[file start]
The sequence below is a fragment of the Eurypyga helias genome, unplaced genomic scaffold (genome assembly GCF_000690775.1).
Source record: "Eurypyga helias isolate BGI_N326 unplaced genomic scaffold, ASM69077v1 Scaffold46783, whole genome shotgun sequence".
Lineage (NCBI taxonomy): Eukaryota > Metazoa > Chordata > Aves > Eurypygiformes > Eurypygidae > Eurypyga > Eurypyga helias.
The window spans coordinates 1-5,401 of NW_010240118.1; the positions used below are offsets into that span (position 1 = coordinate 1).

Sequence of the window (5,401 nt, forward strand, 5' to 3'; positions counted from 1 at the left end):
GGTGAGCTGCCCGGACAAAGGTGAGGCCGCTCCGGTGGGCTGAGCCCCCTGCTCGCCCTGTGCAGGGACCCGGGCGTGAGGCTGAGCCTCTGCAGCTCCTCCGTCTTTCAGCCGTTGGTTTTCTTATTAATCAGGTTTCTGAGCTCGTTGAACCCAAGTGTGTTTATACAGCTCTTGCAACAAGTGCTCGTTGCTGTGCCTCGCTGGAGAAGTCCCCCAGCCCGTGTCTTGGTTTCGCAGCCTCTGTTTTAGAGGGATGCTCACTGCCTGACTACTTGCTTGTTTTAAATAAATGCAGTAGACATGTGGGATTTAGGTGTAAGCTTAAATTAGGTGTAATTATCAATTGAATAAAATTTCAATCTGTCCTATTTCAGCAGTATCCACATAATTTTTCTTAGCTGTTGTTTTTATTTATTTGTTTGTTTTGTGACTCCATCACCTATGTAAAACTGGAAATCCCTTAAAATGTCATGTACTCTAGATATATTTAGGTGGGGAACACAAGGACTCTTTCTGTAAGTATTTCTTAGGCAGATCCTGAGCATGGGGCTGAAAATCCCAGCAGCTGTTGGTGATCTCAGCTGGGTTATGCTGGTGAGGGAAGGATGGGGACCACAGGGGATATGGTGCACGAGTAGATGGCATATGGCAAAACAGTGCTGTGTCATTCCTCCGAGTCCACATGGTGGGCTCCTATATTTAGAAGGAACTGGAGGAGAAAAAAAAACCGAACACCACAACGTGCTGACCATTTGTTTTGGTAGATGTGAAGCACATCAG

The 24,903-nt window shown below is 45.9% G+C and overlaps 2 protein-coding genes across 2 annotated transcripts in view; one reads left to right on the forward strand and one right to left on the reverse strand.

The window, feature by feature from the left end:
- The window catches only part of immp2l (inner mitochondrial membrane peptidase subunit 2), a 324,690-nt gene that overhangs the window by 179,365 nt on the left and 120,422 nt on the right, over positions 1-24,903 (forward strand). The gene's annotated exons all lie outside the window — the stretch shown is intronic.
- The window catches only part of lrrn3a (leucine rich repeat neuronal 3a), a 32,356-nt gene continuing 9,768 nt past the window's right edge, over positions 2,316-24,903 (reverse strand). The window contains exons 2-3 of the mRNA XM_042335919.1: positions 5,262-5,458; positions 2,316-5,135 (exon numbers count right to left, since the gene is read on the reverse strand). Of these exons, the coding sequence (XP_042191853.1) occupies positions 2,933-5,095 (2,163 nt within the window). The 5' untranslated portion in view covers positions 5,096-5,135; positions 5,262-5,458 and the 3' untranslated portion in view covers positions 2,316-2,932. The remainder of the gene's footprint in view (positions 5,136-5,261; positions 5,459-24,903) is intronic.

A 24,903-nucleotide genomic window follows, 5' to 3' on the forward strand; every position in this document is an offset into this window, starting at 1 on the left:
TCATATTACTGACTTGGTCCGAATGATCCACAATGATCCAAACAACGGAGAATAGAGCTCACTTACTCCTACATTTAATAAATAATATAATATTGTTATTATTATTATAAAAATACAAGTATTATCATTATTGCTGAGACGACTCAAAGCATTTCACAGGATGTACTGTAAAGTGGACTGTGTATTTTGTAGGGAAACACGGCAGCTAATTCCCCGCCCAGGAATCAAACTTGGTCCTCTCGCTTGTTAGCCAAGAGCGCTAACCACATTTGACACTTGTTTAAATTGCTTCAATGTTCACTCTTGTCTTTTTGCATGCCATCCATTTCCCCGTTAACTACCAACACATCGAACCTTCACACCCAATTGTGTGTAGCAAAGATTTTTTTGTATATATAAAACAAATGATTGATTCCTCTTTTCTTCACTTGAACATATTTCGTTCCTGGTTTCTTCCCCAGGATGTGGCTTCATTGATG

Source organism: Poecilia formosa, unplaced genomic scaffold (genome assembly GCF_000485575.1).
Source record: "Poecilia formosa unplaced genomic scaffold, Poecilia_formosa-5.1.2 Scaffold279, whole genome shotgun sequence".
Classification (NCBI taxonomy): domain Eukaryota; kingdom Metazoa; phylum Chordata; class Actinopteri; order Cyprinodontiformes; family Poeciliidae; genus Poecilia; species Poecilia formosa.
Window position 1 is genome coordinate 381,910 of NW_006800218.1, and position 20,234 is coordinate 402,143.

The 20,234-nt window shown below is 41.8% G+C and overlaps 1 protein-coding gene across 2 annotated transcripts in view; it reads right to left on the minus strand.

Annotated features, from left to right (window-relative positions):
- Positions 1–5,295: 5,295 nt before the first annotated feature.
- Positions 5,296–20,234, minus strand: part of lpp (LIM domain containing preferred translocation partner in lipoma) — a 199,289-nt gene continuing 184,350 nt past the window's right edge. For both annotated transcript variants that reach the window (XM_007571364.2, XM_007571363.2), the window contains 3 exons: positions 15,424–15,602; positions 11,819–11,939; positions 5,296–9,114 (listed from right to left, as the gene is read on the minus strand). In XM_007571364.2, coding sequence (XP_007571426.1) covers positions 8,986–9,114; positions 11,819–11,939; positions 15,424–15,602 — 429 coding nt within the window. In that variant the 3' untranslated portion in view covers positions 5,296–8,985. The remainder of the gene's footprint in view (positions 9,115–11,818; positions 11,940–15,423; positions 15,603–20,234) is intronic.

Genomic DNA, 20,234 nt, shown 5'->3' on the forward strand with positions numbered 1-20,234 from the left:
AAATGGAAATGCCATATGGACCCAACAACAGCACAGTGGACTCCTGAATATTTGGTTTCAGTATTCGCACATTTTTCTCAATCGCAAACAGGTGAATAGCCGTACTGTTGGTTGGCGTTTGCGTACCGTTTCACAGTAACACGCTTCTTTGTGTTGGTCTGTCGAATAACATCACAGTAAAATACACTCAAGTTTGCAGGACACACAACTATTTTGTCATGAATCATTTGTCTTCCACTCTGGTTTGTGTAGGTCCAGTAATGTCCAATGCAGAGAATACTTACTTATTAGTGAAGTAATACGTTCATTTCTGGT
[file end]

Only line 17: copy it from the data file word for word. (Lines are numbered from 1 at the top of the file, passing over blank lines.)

The 20,234-nt window shown below is 41.8% G+C and overlaps 1 protein-coding gene across 2 annotated transcripts in view; it reads right to left on the minus strand.